We find that summary judgment was improper on the negligence claim as there remains a question of fact as to whether Martin breached the landowner-invitee “duty to protect” owed to Michalik. However, summary judgment was appropriate on plaintiffs' Dram Shop Act claim because the plain meaning of “furnish” within the Act requires that Martin have transferred possession of the alcohol to Brothers, which she could not do, as they jointly possessed the beer in question. Accordingly, we affirm summary judgment in part and reverse in part.
1. The trial court also granted Martin's motion to strike parts of a report attached to plaintiffs' response in opposition to Martin's motion for summary judgment. On appeal, plaintiffs argued that the trial court improperly granted the motion to strike, and the Court of Appeals concluded that it “need not decide this issue” because it “resolve[d] the propriety of summary judgment without considering the challenged evidence.” Rogers v. Martin, 48 N.E .3d 318, 319 n. 1 (Ind.Ct.App.2015). For the same reason, we find it unnecessary to determine whether the trial court properly granted Martin's motion to strike.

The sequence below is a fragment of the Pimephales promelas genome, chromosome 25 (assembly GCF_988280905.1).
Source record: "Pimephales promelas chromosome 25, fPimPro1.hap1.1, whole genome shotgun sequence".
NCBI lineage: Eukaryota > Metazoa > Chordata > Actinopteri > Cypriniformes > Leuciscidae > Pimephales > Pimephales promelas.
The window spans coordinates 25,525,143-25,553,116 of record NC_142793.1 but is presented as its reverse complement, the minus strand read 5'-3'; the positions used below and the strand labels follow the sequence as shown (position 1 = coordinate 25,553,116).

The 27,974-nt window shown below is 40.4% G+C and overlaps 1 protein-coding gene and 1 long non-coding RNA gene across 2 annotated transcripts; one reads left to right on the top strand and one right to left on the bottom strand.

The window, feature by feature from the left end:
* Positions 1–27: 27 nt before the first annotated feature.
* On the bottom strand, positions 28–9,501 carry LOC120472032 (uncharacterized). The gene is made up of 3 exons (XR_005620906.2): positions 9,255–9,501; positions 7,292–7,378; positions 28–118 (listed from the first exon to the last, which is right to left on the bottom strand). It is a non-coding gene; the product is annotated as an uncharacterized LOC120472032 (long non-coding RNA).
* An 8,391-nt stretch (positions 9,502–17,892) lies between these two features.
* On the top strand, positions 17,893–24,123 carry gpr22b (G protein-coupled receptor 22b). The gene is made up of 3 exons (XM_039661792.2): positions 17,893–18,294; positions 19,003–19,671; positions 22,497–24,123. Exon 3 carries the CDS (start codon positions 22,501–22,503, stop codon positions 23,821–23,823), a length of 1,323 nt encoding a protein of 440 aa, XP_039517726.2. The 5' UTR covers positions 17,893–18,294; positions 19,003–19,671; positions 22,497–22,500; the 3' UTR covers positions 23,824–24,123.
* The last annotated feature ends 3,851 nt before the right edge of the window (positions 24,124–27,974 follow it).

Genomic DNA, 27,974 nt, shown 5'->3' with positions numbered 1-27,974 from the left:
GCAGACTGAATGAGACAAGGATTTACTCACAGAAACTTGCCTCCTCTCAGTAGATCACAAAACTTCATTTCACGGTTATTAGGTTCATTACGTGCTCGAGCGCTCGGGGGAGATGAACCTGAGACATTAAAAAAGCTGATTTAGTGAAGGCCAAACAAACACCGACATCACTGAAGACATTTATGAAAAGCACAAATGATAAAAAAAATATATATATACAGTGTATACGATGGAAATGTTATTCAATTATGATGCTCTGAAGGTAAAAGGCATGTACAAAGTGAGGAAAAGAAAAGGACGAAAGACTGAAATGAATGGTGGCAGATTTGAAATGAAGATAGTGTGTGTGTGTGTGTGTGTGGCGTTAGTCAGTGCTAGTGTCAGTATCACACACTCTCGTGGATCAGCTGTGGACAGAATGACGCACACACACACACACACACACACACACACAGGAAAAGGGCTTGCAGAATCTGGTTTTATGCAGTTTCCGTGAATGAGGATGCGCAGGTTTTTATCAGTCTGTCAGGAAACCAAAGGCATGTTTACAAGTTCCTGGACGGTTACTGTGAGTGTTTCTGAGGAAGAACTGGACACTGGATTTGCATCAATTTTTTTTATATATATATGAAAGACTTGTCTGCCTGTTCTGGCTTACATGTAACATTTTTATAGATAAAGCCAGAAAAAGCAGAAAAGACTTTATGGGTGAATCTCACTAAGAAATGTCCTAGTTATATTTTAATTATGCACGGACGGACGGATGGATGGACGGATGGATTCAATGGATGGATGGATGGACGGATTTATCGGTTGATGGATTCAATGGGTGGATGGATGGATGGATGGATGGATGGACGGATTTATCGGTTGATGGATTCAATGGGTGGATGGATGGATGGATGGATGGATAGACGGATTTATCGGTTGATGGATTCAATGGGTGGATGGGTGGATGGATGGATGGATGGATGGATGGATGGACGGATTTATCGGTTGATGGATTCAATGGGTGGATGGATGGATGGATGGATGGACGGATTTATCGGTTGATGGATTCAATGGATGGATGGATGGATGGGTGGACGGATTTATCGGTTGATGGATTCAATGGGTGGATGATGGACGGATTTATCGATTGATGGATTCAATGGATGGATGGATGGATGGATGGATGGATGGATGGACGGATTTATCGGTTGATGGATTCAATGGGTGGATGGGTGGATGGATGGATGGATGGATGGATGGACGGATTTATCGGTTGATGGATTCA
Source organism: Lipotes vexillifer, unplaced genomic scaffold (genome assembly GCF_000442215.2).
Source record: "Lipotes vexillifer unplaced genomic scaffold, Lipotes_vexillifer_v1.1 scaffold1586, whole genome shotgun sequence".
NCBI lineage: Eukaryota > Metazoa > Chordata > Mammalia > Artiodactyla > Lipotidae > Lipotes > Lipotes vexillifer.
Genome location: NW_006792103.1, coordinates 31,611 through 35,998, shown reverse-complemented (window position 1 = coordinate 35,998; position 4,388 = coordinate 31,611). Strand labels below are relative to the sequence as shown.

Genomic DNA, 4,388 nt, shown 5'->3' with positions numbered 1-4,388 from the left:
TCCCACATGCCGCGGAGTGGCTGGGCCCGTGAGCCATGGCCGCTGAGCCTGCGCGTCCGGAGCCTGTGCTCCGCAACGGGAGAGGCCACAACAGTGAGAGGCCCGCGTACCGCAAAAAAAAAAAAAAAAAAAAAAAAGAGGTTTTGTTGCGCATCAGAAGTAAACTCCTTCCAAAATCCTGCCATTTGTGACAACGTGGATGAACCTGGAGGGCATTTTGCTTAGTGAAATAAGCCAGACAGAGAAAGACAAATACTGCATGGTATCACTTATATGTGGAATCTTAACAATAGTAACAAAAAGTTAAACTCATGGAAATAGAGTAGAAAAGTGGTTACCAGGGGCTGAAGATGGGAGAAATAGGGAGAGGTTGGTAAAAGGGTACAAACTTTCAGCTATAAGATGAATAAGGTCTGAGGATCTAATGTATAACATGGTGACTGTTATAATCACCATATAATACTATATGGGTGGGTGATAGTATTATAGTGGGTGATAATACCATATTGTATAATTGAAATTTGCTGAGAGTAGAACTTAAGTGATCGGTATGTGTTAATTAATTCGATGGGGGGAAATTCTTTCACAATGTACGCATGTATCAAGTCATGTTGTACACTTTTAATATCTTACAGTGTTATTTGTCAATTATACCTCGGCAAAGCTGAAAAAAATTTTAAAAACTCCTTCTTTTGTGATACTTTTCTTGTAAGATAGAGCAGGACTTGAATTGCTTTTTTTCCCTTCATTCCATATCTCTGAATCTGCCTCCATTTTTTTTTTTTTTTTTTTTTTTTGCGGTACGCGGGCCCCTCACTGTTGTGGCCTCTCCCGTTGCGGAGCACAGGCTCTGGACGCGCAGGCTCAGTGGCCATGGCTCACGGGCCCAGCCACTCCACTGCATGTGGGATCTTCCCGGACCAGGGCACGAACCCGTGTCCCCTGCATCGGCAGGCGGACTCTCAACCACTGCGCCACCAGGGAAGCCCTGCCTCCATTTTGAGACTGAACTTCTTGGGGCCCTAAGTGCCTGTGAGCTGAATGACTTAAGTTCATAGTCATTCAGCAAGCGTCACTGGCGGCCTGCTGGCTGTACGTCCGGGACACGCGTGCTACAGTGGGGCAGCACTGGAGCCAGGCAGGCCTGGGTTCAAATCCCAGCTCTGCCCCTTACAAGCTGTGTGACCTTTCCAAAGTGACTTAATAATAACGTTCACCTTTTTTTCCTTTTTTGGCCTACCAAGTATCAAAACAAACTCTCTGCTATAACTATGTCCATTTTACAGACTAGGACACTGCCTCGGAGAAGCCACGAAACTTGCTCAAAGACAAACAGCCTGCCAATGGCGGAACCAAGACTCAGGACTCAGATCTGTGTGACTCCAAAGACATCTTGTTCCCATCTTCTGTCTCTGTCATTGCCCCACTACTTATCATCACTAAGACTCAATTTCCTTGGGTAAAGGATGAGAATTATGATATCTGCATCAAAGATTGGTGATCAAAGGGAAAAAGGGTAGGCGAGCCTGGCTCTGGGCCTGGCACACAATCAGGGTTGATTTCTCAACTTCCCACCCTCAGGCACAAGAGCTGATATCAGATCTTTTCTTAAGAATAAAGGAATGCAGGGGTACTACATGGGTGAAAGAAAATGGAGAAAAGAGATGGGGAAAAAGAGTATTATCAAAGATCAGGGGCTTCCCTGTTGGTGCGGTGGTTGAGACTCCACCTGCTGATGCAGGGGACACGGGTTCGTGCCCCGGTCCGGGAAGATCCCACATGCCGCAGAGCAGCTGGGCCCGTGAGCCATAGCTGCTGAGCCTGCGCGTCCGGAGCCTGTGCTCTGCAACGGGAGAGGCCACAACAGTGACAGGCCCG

2. After we held oral argument in this case, plaintiffs filed a “Notice of Contingent Settlement,” notifying this Court that “the parties to this matter reached a settlement of their claims at mediation,” and that the “settlement is contingent on approval by both the United States Bankruptcy Court and the Allen County Probate Court.” Subsequently, once the opinion had been nearly finalized, plaintiffs filed a motion to dismiss because the parties had reached a settlement. Under Indiana Appellate Rule 36(A), “[a]n appeal may be dismissed on motion of the appellant upon the terms agreed upon by all the parties on appeal or fixed by the Court.” App. R. 36(A) (emphasis added). Given the importance of the legal issues in this case, we deny the motion to dismiss and publish this opinion, while respecting the settlement between the parties.